Ashbel Smith Letters

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SMITH, ASHBEL (1805-1886)

Ashbel Smith, doctor, scholar, statesman and soldier, was born in Hartford, Connecticut on August 13, 1805. After he graduated from Hartford Public School and Hartford Grammar School, he earned his bachelor and Master of Arts degrees from Yale College in 1824. Following a year and a half teaching, Dr. Smith returned to Yale to study medicine. In the spring of 1828, the school awarded him a medical degree. He was especially interested in surgery and in 1831 he decided to study medicine in Paris. In 1832, during the Paris cholera epidemic, Dr. Smith treated the sick, publishing a pamphlet on the disease in 1833. Upon his return to the United States he practiced medicine in North Carolina for a short time. However, Dr. Smith remained restless and torn between his desire to render humanitarian service or to devote his energies toward becoming a “vigorous intellectual pioneer.”

In 1837, due in part to his friendship with Sam Houston, Dr. Smith decided to move to the newly formed Republic of Texas. That same year, he was appointed the first Surgeon General of the Republic. In 1839, he served as the first Minister of the Republic of Texas to England and France where he reportedly danced with Queen Victoria and lunched with Napoleon III.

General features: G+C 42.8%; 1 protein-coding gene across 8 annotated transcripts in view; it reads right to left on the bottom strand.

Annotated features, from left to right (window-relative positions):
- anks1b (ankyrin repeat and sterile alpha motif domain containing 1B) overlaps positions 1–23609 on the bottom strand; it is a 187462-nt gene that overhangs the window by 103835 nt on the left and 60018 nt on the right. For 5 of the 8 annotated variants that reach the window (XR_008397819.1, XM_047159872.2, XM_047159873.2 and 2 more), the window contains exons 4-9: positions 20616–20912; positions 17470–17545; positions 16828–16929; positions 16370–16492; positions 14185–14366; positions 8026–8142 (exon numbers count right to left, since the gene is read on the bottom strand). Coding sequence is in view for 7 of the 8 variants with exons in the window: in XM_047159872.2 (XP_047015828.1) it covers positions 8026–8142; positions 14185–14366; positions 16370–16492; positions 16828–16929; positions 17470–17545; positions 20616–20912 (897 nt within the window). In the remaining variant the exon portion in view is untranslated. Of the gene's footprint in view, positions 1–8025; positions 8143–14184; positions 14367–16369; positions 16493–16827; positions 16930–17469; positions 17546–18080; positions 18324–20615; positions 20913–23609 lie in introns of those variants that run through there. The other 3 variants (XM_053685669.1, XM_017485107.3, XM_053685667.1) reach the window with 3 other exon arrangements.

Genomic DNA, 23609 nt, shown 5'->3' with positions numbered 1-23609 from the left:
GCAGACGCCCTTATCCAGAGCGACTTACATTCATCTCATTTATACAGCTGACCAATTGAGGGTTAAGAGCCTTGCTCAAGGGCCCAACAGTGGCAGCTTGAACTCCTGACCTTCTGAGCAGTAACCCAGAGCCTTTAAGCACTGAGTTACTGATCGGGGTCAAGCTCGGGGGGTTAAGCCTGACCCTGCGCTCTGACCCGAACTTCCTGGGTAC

In 1839, Galveston suffered a severe yellow fever epidemic. Dr. Smith spent long hours treating patients and maintained meticulous case records. He strongly advocated that area marshy lands be filled and that the removal of filth would help prevent future outbreaks. In his work, Account of Yellow Fever in Galveston in 1839, Dr. Smith published his findings on the epidemic. This work was considered the first significant medical contribution to be printed and published in Texas.

While some considered Dr. Smith a terrible-tempered man who often “bellowed fire,” his patients appeared to love him. His dedication to the medical profession and to his patients was noted in a December 3, 1839 letter written by Mrs. Lucy P. Shaw of Galveston to her mother Mrs. Jane N. Weston of Eastport, Maine:

"We are fortunate in having an excellent physician, Doctor Smith…I am perfectly well now and all our family are well, although we have had so many deaths in our house and the yellow fever has taken away a great many on the island…Dr. Smith has opened up nine bodies, has several phials of the black vomit and has even tasted it. Dr. Smith is perfectly well and has never had any symptoms of the disease, and if it was contagious I think he would…There are ten resident physicians on the island…but we think we have found the best."


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